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Sydney sisters build empire with man-repelling Orthodox Jewish fashion

Time:2018-02-11 17:19Shoes websites Click:

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Sydney sisters build empire with 'man-repelling' Orthodox Jewish fashion


By Siobhan Hegarty for The Spirit of Things

Updated February 11, 2018 13:03:49

Orthodox Jewish sisters Chaya Chanin and Simi Polonsky at Coogee Beach.

Photo: Brooklyn-based fashion designers Chaya Chanin (L) and Simi Polonsky (R) on a recent trip to Australia. (ABC RN: Siobhan Hegarty)

Related Link: Fashionably Faithful

Map: Coogee 2034

Growing up in the beachy Sydney suburb of Coogee, sisters Simi Polonsky and Chaya Chanin stuck out like a sore thumb.

"On Saturdays everyone is wearing bikinis, shorts, guys aren't wearing shirts," Ms Polonsky remembers.

"It's really just a fun, chilled beach vibe… and as a kid you just want to fit in, except we had to go to Synagogue."

Her sister chimes in: "And my mother would buy us these frilly, collared dresses and patent shoes with matching bows … and it's a really hot summer Saturday in Coogee!"

As Orthodox Jews and daughters of the local rabbi, the sisters were expected to follow the Torah's teachings of tznius: modesty.

The dos and don'ts of Orthodox dressing

The most common interpretation of tznius requires women to cover their elbows, knees and collarbones.

"If you do want to wear pants, leggings, trackies, jeans, whatever it is, it's with a skirt or a dress over it," Ms Chanin explains.

"We don't wear sleeveless [clothes] and no plunging necklines."

Rabbi Elozer Gestetner inside Coogee's Orthodox Jewish Synagogue.

Photo: Rabbi Elozer Gestetner says his daughters bring "beauty, hope and spirituality" to their designs. (ABC RN: Teresa Tan)

Married Orthodox Jewish women are also expected to cover their hair, but unlike in the Muslim faith, this is generally done with a wig.

"Once a woman gets married she covers her hair, whether it be with a wig, a scarf, a hat… any sort of level you're comfortable with, but it's covering the hair," Ms Chanin says.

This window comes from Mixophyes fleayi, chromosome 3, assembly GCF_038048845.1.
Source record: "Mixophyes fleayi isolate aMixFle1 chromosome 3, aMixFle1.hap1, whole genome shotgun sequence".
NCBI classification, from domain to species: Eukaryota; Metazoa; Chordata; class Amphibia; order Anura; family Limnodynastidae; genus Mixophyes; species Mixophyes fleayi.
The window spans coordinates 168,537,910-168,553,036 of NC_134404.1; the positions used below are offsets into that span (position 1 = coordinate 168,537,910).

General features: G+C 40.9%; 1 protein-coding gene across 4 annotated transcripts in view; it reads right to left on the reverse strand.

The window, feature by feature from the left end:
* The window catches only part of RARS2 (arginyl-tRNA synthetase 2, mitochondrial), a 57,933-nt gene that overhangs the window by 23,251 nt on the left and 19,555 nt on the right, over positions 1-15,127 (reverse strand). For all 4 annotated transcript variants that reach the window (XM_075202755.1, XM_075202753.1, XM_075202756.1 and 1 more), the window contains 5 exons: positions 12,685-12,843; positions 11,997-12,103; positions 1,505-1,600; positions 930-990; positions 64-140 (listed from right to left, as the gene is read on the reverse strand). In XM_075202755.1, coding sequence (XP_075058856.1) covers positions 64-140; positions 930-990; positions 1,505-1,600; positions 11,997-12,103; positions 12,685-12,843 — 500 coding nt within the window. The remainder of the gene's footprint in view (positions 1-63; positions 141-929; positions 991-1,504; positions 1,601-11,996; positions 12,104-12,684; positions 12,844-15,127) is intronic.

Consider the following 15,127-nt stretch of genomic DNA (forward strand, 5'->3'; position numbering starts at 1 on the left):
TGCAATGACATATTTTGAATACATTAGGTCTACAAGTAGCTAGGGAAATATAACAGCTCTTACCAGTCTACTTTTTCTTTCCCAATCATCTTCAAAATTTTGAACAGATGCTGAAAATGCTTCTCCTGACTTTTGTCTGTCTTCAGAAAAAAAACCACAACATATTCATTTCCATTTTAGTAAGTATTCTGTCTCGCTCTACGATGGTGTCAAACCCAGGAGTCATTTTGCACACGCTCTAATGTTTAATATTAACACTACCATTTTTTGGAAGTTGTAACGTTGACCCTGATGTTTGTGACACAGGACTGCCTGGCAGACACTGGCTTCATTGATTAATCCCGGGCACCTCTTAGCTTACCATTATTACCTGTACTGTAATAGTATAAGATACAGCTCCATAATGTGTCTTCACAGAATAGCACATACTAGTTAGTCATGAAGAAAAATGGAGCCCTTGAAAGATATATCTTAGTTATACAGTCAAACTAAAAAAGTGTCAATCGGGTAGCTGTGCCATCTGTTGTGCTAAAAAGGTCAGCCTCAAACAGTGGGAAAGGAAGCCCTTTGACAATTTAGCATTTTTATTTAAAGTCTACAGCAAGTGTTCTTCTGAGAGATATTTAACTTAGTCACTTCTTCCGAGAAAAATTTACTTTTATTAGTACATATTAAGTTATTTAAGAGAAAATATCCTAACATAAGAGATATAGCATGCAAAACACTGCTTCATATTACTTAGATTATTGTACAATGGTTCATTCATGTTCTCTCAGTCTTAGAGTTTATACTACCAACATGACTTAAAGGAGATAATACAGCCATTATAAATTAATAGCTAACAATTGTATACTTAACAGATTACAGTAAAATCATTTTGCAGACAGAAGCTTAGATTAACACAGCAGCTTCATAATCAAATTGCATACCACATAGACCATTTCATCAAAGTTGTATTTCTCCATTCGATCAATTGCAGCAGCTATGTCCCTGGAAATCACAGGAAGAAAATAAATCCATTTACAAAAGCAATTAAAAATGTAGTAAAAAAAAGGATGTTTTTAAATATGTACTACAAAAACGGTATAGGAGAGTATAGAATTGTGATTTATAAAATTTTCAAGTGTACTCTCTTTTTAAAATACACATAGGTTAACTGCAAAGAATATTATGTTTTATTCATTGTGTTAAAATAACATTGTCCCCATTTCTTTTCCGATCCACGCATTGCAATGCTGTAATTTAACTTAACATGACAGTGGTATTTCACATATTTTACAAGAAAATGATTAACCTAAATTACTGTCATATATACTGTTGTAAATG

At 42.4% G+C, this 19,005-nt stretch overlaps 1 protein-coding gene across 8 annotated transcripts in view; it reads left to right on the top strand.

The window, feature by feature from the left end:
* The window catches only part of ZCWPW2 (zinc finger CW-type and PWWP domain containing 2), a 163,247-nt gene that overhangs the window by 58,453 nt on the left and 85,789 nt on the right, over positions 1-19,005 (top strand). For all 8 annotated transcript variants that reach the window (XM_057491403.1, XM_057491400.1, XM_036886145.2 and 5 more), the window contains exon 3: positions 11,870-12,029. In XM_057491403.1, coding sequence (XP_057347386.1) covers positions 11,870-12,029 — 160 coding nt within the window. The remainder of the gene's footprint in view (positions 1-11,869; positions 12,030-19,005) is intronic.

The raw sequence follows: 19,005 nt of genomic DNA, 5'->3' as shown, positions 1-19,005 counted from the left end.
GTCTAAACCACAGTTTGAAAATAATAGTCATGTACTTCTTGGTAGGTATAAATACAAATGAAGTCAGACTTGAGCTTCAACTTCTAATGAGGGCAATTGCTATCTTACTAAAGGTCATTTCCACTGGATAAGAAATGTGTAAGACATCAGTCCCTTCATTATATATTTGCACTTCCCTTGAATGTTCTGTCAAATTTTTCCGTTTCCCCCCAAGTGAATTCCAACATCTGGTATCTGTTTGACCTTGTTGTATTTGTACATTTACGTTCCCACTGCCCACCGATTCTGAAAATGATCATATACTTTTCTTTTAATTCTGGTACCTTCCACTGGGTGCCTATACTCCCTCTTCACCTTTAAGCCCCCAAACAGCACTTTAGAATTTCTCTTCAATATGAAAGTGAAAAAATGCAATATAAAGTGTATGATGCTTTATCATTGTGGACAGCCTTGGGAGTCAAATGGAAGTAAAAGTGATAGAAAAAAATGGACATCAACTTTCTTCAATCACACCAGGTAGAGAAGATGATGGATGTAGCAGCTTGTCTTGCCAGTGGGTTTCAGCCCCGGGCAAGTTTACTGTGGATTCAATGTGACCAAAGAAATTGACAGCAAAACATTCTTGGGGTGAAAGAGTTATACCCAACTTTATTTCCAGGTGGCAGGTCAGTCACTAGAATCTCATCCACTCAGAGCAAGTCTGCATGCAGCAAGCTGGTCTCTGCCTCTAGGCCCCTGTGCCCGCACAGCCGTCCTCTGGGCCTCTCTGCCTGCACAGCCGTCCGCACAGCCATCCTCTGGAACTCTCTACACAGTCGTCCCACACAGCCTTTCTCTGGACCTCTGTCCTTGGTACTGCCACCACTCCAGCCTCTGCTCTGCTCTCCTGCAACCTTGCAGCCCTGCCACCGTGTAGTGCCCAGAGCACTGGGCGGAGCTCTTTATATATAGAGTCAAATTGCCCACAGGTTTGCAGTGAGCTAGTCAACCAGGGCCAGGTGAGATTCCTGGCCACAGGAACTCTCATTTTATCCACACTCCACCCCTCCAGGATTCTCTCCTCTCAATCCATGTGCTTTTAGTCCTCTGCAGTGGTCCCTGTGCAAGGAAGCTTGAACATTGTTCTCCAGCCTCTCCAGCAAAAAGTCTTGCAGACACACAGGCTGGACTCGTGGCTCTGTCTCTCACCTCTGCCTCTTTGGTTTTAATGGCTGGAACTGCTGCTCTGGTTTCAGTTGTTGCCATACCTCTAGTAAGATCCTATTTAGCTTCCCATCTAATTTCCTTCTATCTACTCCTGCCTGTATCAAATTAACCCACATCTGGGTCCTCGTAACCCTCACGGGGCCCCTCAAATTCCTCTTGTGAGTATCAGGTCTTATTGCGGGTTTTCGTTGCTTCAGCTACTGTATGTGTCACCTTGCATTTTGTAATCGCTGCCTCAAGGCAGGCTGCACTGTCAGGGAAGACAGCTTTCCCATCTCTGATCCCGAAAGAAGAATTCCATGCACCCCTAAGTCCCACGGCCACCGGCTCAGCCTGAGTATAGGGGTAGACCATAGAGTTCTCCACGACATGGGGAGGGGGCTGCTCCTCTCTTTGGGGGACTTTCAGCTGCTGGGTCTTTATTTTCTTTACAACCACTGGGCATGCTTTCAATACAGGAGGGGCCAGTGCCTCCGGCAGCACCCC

"I think it's also beautiful that we make our wigs look like our [real] hair, because it just proves the point that this is a holy, special thing and it's not for anyone else.

"Nobody even needs to know that I'm covering my hair."

Making modest fashionable

What some might view as a restriction, Ms Polonsky and Ms Chanin saw as an opportunity.

Throughout their teenage years the pair nipped and tucked their conservative clothes, added extra fabric to on-trend outfits and spent countless afternoons paging through Vogue.

So when both sisters found themselves living in the United States working in unfulfilling jobs, fashion that promised a pathway to brighter things.

Inspired by glossy magazines and a phonebook of well-dressed female friends who were happy to sell last season's wears, the pair organised their first pop-up.

Model wearing The Frock NYC designs.

Photo: Clothing label The Frock NYC melds the sisters' Orthodox Jewish lifestyle with their love of fashion. (Supplied: The Frock NYC)

"Our husbands were schlepping and carrying garbage bags full of clothing to this florist that we rented," Ms Polonsky recalls.

"[The shop] was the first of its kind in our community, first of its kind in the Orthodox Jewish world of women, fashion, clothing… it was exciting."

Numbers-wise, the sale was a hit, attracting more than 600 customers on the first day.

But not everyone in the community was impressed with their approach, or style.

"We photocopied four different images from Vogue, cut them up, made a collage ... then by hand plastered them all around the neighbourhood," Ms Polonsky says.

"We got phone calls — people said, 'The posters put up, was that by you guys? It's not appropriate! The girl's wearing blue nail polish'."

Their business, The Frock NYC, grew, and so did their families. Babies were born, the label received write-ups from Vogue and Vanity Fair, and sales spiked internationally.

It wasn't just Jewish women purchasing their clothes, either.

"Over the past few years we've had hundreds and hundreds of women emailing us, and they would say things like, 'I'm Jewish or I'm Muslim or I'm Mormon or I'm Christian, and I never felt connected to my faith because I didn't like the way they dressed and I couldn't figure out how to combine the two, but when I see you guys I'm like, maybe I can'," Ms Polonsky says.

"That's our whole ethos, we're respectful of all different levels of religiosity, and people that aren't religious at all."

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